The murmur of the snarkmatrix…

snarl § Two songs from The Muppet Movie / 2021-02-16 18:31:36
Robert § Two songs from The Muppet Movie / 2021-02-14 03:26:25
Bob § Two songs from The Muppet Movie / 2021-02-13 02:23:25
Sounds like § Two songs from The Muppet Movie / 2021-02-12 17:11:20
Ryan Lower § Two songs from The Muppet Movie / 2021-02-12 16:15:35
Jennifer § Two songs from The Muppet Movie / 2021-02-12 15:53:34
A few notes on daily blogging § Stock and flow / 2017-11-20 19:52:47
El Stock y Flujo de nuestro negocio. – redmasiva § Stock and flow / 2017-03-27 17:35:13
Meet the Attendees – edcampoc § The new utility belt / 2017-02-27 10:18:33
Meet the Attendees – edcampoc § The generative web event / 2017-02-27 10:18:17

The Future Is Bright Indeed

Saw Star Trek. Yes, it’s great fun. But I want to take a moment to celebrate a contributor not noted on the IMDb page. Really, it ought to read: “Star Trek (2009), starring Chris Pine, Zachary Quinto, and… SOOO MANY LENS FLARES.”

Lens flares are all over Star Trek, even — especially — when there’s no bright light on screen. They’re different shapes, different colors, but they’re omnipresent. They streak across the frame, across characters’ faces:


They’re most evident on the bridge of the Enterprise, but even in dark and dingy scenes, there’s the suggestion of something luminous just off-camera:


Maybe it was my imagination, but it even felt like the flares had a certain character-specific quality, like the recurring melodies in Peter and the Wolf. Spock’s flare was long and linear, straight across the eyes:


Kirk’s flare was a spark of pink light circling his face. It’s hard to see here — look for the three bars hovering over the scratch on his cheek:


Anyway. Some people thought the near-constant flaring was overdone. I found it totally enchanting. Here’s a bit of the behind-the-scenes story.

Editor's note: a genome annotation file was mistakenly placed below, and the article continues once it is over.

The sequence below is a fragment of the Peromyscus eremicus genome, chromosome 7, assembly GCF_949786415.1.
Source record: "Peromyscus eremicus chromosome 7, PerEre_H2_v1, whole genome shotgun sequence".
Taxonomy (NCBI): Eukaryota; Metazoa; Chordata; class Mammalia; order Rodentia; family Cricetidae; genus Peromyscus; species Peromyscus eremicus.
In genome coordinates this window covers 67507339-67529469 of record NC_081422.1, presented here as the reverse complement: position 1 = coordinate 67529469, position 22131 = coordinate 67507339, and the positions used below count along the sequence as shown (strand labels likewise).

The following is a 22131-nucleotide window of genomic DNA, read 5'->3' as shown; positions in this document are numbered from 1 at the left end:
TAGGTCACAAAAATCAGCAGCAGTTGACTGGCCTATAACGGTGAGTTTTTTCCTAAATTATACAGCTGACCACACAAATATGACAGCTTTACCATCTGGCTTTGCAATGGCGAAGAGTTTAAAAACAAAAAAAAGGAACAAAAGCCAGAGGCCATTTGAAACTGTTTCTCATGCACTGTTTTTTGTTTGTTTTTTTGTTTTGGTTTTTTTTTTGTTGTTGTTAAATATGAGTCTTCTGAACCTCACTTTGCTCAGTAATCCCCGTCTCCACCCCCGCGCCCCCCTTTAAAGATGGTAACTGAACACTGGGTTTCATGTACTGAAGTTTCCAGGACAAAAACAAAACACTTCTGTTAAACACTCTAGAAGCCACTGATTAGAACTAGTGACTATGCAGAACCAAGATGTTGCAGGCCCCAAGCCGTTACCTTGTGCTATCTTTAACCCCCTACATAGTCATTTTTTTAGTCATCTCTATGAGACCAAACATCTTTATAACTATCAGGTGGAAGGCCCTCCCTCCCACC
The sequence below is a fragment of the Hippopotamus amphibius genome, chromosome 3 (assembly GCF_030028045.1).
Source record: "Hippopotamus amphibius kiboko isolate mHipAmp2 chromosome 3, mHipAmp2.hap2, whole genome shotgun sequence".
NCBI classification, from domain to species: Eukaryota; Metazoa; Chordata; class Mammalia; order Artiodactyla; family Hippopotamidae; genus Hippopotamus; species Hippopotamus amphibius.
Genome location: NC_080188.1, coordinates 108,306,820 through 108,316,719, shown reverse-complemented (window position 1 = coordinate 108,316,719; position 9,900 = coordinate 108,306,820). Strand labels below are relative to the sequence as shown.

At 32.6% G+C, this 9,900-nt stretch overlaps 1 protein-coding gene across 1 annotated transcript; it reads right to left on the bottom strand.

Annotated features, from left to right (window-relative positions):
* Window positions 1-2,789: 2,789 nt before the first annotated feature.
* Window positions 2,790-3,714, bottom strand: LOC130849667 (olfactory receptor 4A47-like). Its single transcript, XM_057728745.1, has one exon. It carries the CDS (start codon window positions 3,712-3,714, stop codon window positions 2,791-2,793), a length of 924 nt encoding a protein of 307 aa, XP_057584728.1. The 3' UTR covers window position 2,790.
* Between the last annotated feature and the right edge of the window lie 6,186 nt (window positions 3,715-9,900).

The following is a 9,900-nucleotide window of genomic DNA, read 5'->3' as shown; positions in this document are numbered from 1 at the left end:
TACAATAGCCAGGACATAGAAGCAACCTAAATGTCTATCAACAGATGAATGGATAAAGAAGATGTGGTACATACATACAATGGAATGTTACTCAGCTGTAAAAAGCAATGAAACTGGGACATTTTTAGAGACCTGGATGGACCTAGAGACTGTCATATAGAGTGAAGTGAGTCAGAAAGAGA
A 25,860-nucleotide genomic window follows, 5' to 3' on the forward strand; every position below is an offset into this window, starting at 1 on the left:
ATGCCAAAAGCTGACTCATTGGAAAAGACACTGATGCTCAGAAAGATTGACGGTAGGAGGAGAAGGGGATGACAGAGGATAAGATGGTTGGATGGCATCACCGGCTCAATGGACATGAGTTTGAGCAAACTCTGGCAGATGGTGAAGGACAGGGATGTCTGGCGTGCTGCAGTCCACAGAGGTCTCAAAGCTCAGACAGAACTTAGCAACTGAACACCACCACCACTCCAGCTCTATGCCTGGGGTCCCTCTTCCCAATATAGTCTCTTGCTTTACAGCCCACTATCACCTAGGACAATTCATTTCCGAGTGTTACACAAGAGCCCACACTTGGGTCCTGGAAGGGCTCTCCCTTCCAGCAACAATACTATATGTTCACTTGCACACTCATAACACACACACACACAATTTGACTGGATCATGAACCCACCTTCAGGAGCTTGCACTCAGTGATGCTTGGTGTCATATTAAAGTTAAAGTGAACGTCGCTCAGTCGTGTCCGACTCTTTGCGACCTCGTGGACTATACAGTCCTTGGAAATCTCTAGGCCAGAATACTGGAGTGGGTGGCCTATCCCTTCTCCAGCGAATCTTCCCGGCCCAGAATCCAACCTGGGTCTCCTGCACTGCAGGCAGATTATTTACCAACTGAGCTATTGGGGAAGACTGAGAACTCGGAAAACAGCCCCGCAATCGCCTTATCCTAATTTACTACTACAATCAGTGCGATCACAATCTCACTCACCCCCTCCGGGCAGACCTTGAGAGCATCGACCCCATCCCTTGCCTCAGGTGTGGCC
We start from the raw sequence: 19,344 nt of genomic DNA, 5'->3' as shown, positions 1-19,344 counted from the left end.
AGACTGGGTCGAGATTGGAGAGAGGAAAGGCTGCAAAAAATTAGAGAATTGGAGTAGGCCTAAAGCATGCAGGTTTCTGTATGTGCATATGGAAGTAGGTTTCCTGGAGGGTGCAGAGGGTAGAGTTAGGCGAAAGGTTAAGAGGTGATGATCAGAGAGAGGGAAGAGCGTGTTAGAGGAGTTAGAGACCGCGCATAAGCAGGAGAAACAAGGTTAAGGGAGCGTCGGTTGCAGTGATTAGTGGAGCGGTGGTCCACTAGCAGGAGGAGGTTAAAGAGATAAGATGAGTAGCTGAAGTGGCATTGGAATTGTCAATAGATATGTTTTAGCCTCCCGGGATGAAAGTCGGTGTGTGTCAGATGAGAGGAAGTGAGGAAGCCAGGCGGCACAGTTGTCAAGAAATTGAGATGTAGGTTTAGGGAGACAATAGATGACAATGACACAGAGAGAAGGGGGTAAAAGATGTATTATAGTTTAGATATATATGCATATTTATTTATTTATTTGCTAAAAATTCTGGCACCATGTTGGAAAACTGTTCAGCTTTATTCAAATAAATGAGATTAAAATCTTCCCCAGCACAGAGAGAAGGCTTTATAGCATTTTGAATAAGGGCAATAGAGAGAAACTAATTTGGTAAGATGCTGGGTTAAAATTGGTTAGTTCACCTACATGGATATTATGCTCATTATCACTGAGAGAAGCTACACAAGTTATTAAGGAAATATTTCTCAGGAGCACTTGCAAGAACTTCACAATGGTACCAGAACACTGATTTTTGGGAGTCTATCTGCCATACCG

Haven’t seen the film yet, but I sorta’ love this. It reminds me of Sunshine, which many people hated but I really enjoyed – its emphasis on light/refraction was obviously more central to the plot but if, as the linked article suggests, this adds a similar sense of mystery and wonder lurking just out of shot, that’s amazing. Can’t wait to see it.

Even back in the heady days of Minority Report, the special effects guys were putting digital lens flare into all sorts of completely CGI shots. It was interesting that the lens flare here was from real lightsources.

It still struck me as very strange and they even added some more traditional hexagonal and less streaky lens flare to the space scenes. Battlestar at least simulates a camera look for its space shots, so it makes sense to see flare, but why is there an implied lens on the bridge in Star Trek?

This is the paper I was thinking about on Minority Report:

Lens Flare in the age of Digital Reproduction [PDF]

I saw this present while I was in college; academia before blogs!

I noticed the gratuitous lens-flaring too and loved it! 😀

Lens flare is used so often in this Star Trek that it ceases to be an effect and becomes a texture. Which I presume is the intent.

All of the lens flare appears to be from real light sources. But they’re often light sources that have no business being there from a “world of the movie” perspective: their raison d’

Making the old Star Trek look like the new Star Trek:


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